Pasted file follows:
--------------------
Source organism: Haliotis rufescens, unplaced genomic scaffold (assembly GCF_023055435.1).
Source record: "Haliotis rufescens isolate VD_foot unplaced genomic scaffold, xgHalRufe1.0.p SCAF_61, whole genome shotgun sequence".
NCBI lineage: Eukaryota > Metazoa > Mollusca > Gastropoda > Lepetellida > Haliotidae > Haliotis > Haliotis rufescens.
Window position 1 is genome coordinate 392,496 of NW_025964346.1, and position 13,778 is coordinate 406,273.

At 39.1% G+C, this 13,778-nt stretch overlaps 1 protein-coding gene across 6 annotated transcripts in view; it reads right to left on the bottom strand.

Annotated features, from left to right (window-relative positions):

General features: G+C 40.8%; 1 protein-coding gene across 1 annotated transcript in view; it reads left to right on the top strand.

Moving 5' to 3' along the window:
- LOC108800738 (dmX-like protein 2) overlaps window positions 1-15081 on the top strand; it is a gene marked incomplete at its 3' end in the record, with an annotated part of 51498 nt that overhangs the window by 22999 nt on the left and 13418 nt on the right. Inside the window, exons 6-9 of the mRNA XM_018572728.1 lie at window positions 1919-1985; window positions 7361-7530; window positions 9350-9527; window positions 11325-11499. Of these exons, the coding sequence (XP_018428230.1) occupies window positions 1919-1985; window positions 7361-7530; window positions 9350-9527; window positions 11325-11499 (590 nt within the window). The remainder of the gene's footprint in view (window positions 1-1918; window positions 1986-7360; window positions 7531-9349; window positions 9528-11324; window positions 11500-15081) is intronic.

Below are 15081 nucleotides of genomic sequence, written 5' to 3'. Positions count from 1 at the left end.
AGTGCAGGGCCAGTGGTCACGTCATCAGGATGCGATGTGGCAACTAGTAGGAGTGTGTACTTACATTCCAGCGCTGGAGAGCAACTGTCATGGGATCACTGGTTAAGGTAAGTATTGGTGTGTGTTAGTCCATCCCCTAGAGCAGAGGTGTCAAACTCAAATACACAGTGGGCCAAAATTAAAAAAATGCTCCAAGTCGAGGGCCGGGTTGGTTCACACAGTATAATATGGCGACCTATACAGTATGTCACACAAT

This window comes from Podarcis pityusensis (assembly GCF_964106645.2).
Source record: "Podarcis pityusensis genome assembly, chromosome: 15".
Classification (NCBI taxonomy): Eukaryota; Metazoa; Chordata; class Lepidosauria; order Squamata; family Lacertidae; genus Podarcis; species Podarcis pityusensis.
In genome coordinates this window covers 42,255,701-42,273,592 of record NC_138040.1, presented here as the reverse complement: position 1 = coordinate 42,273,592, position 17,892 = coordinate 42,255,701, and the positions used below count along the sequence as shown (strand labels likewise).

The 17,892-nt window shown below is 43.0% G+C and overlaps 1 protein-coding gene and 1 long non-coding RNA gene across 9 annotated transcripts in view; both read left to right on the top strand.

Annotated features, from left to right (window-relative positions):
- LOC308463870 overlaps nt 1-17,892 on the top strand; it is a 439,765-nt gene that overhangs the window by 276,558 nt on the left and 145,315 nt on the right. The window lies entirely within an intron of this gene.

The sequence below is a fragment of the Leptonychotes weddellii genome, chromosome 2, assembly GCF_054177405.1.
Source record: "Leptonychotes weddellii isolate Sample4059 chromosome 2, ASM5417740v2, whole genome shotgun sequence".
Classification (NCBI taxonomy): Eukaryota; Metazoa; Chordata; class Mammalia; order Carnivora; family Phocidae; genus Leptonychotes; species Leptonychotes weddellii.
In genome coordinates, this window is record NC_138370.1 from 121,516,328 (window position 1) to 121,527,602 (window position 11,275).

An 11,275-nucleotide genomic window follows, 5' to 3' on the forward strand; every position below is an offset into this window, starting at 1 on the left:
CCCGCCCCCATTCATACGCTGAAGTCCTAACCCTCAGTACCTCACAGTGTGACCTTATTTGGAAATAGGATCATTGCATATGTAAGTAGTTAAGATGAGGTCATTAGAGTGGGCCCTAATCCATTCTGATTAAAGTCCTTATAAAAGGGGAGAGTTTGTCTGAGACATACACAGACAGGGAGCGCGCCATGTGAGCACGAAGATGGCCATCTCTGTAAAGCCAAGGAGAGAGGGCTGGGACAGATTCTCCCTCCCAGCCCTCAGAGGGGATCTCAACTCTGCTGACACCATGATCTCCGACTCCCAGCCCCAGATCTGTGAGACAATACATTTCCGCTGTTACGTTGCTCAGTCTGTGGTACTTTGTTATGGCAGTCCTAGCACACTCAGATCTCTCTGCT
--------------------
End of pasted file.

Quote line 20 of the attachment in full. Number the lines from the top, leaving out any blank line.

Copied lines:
Source record: "Leptonychotes weddellii isolate Sample4059 chromosome 2, ASM5417740v2, whole genome shotgun sequence".